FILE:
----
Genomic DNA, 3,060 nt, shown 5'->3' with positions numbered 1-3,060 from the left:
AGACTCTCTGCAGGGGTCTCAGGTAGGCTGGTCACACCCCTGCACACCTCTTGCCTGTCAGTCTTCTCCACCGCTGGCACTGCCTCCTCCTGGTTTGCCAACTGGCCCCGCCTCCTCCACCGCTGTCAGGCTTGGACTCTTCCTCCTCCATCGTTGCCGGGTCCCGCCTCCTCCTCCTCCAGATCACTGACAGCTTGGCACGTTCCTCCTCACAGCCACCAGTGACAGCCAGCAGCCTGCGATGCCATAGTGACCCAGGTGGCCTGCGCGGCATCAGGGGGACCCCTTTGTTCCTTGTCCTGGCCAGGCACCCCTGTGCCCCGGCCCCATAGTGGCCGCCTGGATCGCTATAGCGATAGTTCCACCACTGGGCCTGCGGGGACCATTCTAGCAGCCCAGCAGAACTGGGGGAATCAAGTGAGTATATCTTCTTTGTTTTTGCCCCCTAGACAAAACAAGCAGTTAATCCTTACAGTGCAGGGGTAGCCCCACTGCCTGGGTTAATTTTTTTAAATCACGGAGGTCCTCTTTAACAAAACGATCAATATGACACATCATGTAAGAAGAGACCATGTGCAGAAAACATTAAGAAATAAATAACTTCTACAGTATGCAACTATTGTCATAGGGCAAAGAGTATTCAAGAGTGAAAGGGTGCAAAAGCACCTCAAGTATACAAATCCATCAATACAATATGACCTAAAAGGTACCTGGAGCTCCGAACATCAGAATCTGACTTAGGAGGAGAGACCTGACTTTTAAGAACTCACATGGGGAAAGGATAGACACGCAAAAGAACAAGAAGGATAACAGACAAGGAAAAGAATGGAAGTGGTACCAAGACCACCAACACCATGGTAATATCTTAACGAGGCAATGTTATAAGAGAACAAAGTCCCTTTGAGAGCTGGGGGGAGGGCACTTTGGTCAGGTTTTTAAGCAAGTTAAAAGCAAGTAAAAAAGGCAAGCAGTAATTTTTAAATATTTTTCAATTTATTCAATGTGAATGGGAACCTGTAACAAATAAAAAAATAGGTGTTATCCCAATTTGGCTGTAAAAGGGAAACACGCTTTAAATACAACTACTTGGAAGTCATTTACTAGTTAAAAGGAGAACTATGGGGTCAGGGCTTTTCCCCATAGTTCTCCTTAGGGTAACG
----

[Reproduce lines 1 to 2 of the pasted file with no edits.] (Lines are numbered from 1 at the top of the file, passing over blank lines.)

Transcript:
Genomic DNA, 3,060 nt, shown 5'->3' with positions numbered 1-3,060 from the left:
AGACTCTCTGCAGGGGTCTCAGGTAGGCTGGTCACACCCCTGCACACCTCTTGCCTGTCAGTCTTCTCCACCGCTGGCACTGCCTCCTCCTGGTTTGCCAACTGGCCCCGCCTCCTCCACCGCTGTCAGGCTTGGACTCTTCCTCCTCCATCGTTGCCGGGTCCCGCCTCCTCCTCCTCCAGATCACTGACAGCTTGGCACGTTCCTCCTCACAGCCACCAGTGACAGCCAGCAGCCTGCGATGCCATAGTGACCCAGGTGGCCTGCGCGGCATCAGGGGGACCCCTTTGTTCCTTGTCCTGGCCAGGCACCCCTGTGCCCCGGCCCCATAGTGGCCGCCTGGATCGCTATAGCGATAGTTCCACCACTGGGCCTGCGGGGACCATTCTAGCAGCCCAGCAGAACTGGGGGAATCAAGTGAGTATATCTTCTTTGTTTTTGCCCCCTAGACAAAACAAGCAGTTAATCCTTACAGTGCAGGGGTAGCCCCACTGCCTGGGTTAATTTTTTTAAATCACGGAGGTCCTCTTTAACAAAACGATCAATATGACACATCATGTAAGAAGAGACCATGTGCAGAAAACATTAAGAAATAAATAACTTCTACAGTATGCAACTATTGTCATAGGGCAAAGAGTATTCAAGAGTGAAAGGGTGCAAAAGCACCTCAAGTATACAAATCCATCAATACAATATGACCTAAAAGGTACCTGGAGCTCCGAACATCAGAATCTGACTTAGGAGGAGAGACCTGACTTTTAAGAACTCACATGGGGAAAGGATAGACACGCAAAAGAACAAGAAGGATAACAGACAAGGAAAAGAATGGAAGTGGTACCAAGACCACCAACACCATGGTAATATCTTAACGAGGCAATGTTATAAGAGAACAAAGTCCCTTTGAGAGCTGGGGGGAGGGCACTTTGGTCAGGTTTTTAAGCAAGTTAAAAGCAAGTAAAAAAGGCAAGCAGTAATTTTTAAATATTTTTCAATTTATTCAATGTGAATGGGAACCTGTAACAAATAAAAAAATAGGTGTTATCCCAATTTGGCTGTAAAAGGGAAACACGCTTTAAATACAACTACTTGGAAGTCATTTACTAGTTAAAAGGAGAACTATGGGGTCAGGGCTTTTCCCCATAGTTCTCCTTAGGGTAACG